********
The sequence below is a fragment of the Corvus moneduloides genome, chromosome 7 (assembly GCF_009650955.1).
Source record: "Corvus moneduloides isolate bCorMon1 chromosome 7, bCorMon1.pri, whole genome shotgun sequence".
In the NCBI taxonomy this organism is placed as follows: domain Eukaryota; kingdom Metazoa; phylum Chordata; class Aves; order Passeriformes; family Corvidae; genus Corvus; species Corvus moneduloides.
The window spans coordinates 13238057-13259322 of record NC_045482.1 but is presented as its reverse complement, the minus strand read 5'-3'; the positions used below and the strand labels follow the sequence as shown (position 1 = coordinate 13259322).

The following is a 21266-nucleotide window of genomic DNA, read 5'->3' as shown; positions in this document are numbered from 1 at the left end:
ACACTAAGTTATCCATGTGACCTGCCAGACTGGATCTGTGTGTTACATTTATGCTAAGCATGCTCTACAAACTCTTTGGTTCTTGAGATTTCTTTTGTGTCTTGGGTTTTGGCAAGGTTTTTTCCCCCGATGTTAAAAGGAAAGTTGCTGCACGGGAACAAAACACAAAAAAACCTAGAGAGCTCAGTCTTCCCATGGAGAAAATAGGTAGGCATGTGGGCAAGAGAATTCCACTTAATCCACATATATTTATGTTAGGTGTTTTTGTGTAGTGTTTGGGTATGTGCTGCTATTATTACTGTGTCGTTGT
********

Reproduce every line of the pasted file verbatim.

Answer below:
The sequence below is a fragment of the Corvus moneduloides genome, chromosome 7 (assembly GCF_009650955.1).
Source record: "Corvus moneduloides isolate bCorMon1 chromosome 7, bCorMon1.pri, whole genome shotgun sequence".
In the NCBI taxonomy this organism is placed as follows: domain Eukaryota; kingdom Metazoa; phylum Chordata; class Aves; order Passeriformes; family Corvidae; genus Corvus; species Corvus moneduloides.
The window spans coordinates 13238057-13259322 of record NC_045482.1 but is presented as its reverse complement, the minus strand read 5'-3'; the positions used below and the strand labels follow the sequence as shown (position 1 = coordinate 13259322).

The following is a 21266-nucleotide window of genomic DNA, read 5'->3' as shown; positions in this document are numbered from 1 at the left end:
ACACTAAGTTATCCATGTGACCTGCCAGACTGGATCTGTGTGTTACATTTATGCTAAGCATGCTCTACAAACTCTTTGGTTCTTGAGATTTCTTTTGTGTCTTGGGTTTTGGCAAGGTTTTTTCCCCCGATGTTAAAAGGAAAGTTGCTGCACGGGAACAAAACACAAAAAAACCTAGAGAGCTCAGTCTTCCCATGGAGAAAATAGGTAGGCATGTGGGCAAGAGAATTCCACTTAATCCACATATATTTATGTTAGGTGTTTTTGTGTAGTGTTTGGGTATGTGCTGCTATTATTACTGTGTCGTTGT